Ronald Harvey Elementary School students were happy to see the nocturnal artist during the day, and gave lots of great questions about painting a mural.
The sketch for the mural superimposed onto a school photo for the staff to imagine.
Tape is an easy way to quickly visualize areas of a mural, even if it can look like stick people.
Sketching characters in a tug of war, where one boy's leg wraps around a door in the mural.
Near the end of the school mural I was asked to continue painting until lunch so each class could visit me and ask questions while I worked. This was the first time I actually saw the school during regular activity. I became extremely impressed with the genuine good nature of students and teachers working together. Education is something I have always thought important, but I now have a real idea of what that should look like as opposed to ideas formed from statistics.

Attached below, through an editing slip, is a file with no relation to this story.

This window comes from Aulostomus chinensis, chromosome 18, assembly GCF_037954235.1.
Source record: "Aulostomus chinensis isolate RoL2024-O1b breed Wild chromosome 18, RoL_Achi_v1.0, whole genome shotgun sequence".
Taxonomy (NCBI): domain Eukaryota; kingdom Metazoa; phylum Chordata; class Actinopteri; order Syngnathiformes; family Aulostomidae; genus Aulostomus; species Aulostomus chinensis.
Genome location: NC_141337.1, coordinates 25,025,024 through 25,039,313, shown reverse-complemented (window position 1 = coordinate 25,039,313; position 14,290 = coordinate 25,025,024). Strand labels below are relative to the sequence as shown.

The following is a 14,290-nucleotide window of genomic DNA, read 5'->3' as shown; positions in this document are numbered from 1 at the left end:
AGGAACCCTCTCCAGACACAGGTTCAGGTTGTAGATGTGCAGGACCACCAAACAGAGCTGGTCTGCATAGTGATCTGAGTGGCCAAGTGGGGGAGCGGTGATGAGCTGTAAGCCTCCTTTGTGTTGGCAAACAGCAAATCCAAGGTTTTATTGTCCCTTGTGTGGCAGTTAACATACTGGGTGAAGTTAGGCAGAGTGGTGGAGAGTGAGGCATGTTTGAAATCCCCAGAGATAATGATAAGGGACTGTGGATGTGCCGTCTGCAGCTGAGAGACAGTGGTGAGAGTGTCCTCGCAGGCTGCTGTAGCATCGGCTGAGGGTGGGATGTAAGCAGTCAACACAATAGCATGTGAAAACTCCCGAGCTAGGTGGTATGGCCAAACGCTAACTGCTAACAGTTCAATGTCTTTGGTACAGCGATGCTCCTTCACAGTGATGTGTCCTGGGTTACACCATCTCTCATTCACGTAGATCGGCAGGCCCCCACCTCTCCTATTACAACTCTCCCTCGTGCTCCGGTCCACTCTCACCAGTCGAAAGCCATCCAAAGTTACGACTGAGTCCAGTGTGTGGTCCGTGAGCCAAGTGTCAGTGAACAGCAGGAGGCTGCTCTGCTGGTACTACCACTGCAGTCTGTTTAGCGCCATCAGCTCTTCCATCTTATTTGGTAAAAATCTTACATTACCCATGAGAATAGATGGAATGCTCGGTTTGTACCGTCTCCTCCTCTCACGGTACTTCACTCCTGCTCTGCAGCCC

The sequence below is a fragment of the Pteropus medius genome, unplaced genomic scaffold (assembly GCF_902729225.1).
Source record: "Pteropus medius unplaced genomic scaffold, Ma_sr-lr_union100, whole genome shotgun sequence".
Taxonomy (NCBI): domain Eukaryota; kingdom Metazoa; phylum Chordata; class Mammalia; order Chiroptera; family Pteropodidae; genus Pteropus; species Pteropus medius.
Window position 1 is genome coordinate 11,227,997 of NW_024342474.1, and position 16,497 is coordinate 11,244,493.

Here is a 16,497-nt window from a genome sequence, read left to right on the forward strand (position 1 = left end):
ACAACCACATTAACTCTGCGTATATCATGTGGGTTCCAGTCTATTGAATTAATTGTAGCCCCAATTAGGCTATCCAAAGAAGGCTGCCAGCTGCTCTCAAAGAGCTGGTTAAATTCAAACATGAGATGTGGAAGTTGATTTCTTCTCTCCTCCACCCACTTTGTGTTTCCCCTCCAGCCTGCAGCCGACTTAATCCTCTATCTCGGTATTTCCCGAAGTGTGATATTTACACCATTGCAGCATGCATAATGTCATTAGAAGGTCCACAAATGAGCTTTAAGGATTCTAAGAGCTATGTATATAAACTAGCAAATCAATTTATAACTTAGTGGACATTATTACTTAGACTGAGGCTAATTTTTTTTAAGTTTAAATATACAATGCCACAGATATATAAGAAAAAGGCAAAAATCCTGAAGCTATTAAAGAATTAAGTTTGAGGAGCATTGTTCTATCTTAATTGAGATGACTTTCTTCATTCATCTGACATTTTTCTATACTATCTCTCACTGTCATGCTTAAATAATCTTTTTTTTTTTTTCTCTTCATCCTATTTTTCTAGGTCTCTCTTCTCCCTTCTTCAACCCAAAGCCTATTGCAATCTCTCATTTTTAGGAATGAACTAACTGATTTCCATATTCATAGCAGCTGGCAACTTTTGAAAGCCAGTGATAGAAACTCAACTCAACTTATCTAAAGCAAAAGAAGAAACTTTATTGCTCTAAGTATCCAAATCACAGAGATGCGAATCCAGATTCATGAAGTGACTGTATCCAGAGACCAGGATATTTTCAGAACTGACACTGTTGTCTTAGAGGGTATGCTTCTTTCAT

The school mural at the very start of work. It's exciting to start painting on large blank walls!
Care was taken when creating the mural to not paint the many windows, door handles, signs, fire alarms, and other areas that needed to remain untouched.
Painting several walls in a school for 1 mural was a great challenge. The pathway in the artwork tied everything together to help the viewer's eyes travel.
I tried matching doors of the painted version of the school to be on the actual doors of the gymnasium for an additional affect when the doors are opened.
I always try to utilize visual storytelling, but an educational picture is different–all aspects of the image should illustrate the lesson (or seven lessons in this case), which leaves little room for secondary items without purpose.